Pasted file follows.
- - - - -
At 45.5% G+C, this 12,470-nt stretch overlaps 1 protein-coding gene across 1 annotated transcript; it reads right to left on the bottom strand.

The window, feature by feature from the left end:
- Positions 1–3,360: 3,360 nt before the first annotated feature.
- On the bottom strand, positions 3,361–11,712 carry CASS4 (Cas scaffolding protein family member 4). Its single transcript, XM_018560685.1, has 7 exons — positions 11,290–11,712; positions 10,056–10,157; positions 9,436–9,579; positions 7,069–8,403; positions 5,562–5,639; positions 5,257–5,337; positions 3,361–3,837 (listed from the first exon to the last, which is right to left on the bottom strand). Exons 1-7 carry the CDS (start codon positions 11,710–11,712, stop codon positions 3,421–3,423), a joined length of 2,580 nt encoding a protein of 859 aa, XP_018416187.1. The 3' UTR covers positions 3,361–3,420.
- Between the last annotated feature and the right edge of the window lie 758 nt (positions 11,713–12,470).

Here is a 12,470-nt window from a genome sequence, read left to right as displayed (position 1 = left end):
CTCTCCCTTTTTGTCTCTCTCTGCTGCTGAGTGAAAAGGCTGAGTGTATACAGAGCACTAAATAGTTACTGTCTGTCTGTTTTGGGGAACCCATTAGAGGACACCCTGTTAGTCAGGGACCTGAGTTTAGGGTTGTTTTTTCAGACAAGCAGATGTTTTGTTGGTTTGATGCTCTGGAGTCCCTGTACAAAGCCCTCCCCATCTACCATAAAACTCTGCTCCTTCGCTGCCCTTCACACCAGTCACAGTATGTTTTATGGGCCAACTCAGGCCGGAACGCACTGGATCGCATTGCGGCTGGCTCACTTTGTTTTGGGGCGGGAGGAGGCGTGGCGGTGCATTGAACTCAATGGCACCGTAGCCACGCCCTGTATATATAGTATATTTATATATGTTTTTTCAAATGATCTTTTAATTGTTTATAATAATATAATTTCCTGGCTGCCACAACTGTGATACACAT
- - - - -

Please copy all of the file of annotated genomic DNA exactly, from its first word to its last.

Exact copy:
At 45.5% G+C, this 12,470-nt stretch overlaps 1 protein-coding gene across 1 annotated transcript; it reads right to left on the bottom strand.

The window, feature by feature from the left end:
- Positions 1–3,360: 3,360 nt before the first annotated feature.
- On the bottom strand, positions 3,361–11,712 carry CASS4 (Cas scaffolding protein family member 4). Its single transcript, XM_018560685.1, has 7 exons — positions 11,290–11,712; positions 10,056–10,157; positions 9,436–9,579; positions 7,069–8,403; positions 5,562–5,639; positions 5,257–5,337; positions 3,361–3,837 (listed from the first exon to the last, which is right to left on the bottom strand). Exons 1-7 carry the CDS (start codon positions 11,710–11,712, stop codon positions 3,421–3,423), a joined length of 2,580 nt encoding a protein of 859 aa, XP_018416187.1. The 3' UTR covers positions 3,361–3,420.
- Between the last annotated feature and the right edge of the window lie 758 nt (positions 11,713–12,470).

Here is a 12,470-nt window from a genome sequence, read left to right as displayed (position 1 = left end):
CTCTCCCTTTTTGTCTCTCTCTGCTGCTGAGTGAAAAGGCTGAGTGTATACAGAGCACTAAATAGTTACTGTCTGTCTGTTTTGGGGAACCCATTAGAGGACACCCTGTTAGTCAGGGACCTGAGTTTAGGGTTGTTTTTTCAGACAAGCAGATGTTTTGTTGGTTTGATGCTCTGGAGTCCCTGTACAAAGCCCTCCCCATCTACCATAAAACTCTGCTCCTTCGCTGCCCTTCACACCAGTCACAGTATGTTTTATGGGCCAACTCAGGCCGGAACGCACTGGATCGCATTGCGGCTGGCTCACTTTGTTTTGGGGCGGGAGGAGGCGTGGCGGTGCATTGAACTCAATGGCACCGTAGCCACGCCCTGTATATATAGTATATTTATATATGTTTTTTCAAATGATCTTTTAATTGTTTATAATAATATAATTTCCTGGCTGCCACAACTGTGATACACAT